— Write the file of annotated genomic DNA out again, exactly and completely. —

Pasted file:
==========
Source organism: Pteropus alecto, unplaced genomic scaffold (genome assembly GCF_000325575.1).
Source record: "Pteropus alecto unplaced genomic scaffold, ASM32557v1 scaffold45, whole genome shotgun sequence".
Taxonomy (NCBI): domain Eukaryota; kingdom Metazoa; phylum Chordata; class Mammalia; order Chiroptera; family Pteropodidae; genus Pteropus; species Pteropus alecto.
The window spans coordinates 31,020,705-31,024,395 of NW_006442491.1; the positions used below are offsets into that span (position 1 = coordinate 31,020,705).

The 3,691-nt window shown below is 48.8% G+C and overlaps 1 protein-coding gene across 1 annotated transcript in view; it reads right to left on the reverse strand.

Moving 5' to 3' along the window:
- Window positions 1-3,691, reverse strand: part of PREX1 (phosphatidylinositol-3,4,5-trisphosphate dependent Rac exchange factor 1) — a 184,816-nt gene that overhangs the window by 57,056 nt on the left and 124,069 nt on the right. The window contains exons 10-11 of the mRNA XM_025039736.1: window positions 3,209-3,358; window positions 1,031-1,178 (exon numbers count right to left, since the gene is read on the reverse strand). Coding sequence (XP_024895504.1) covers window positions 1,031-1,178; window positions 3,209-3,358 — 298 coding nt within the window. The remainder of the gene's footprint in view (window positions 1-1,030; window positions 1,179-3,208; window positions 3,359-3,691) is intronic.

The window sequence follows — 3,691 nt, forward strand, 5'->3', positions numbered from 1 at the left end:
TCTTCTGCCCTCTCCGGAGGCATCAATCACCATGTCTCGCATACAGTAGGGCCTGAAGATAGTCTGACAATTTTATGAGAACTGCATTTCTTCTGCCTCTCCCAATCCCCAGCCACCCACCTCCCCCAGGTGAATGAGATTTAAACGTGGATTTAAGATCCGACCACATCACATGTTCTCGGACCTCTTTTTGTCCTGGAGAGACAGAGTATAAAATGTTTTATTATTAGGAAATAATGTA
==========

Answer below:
Source organism: Pteropus alecto, unplaced genomic scaffold (genome assembly GCF_000325575.1).
Source record: "Pteropus alecto unplaced genomic scaffold, ASM32557v1 scaffold45, whole genome shotgun sequence".
Taxonomy (NCBI): domain Eukaryota; kingdom Metazoa; phylum Chordata; class Mammalia; order Chiroptera; family Pteropodidae; genus Pteropus; species Pteropus alecto.
The window spans coordinates 31,020,705-31,024,395 of NW_006442491.1; the positions used below are offsets into that span (position 1 = coordinate 31,020,705).

The 3,691-nt window shown below is 48.8% G+C and overlaps 1 protein-coding gene across 1 annotated transcript in view; it reads right to left on the reverse strand.

Moving 5' to 3' along the window:
- Window positions 1-3,691, reverse strand: part of PREX1 (phosphatidylinositol-3,4,5-trisphosphate dependent Rac exchange factor 1) — a 184,816-nt gene that overhangs the window by 57,056 nt on the left and 124,069 nt on the right. The window contains exons 10-11 of the mRNA XM_025039736.1: window positions 3,209-3,358; window positions 1,031-1,178 (exon numbers count right to left, since the gene is read on the reverse strand). Coding sequence (XP_024895504.1) covers window positions 1,031-1,178; window positions 3,209-3,358 — 298 coding nt within the window. The remainder of the gene's footprint in view (window positions 1-1,030; window positions 1,179-3,208; window positions 3,359-3,691) is intronic.

The window sequence follows — 3,691 nt, forward strand, 5'->3', positions numbered from 1 at the left end:
TCTTCTGCCCTCTCCGGAGGCATCAATCACCATGTCTCGCATACAGTAGGGCCTGAAGATAGTCTGACAATTTTATGAGAACTGCATTTCTTCTGCCTCTCCCAATCCCCAGCCACCCACCTCCCCCAGGTGAATGAGATTTAAACGTGGATTTAAGATCCGACCACATCACATGTTCTCGGACCTCTTTTTGTCCTGGAGAGACAGAGTATAAAATGTTTTATTATTAGGAAATAATGTA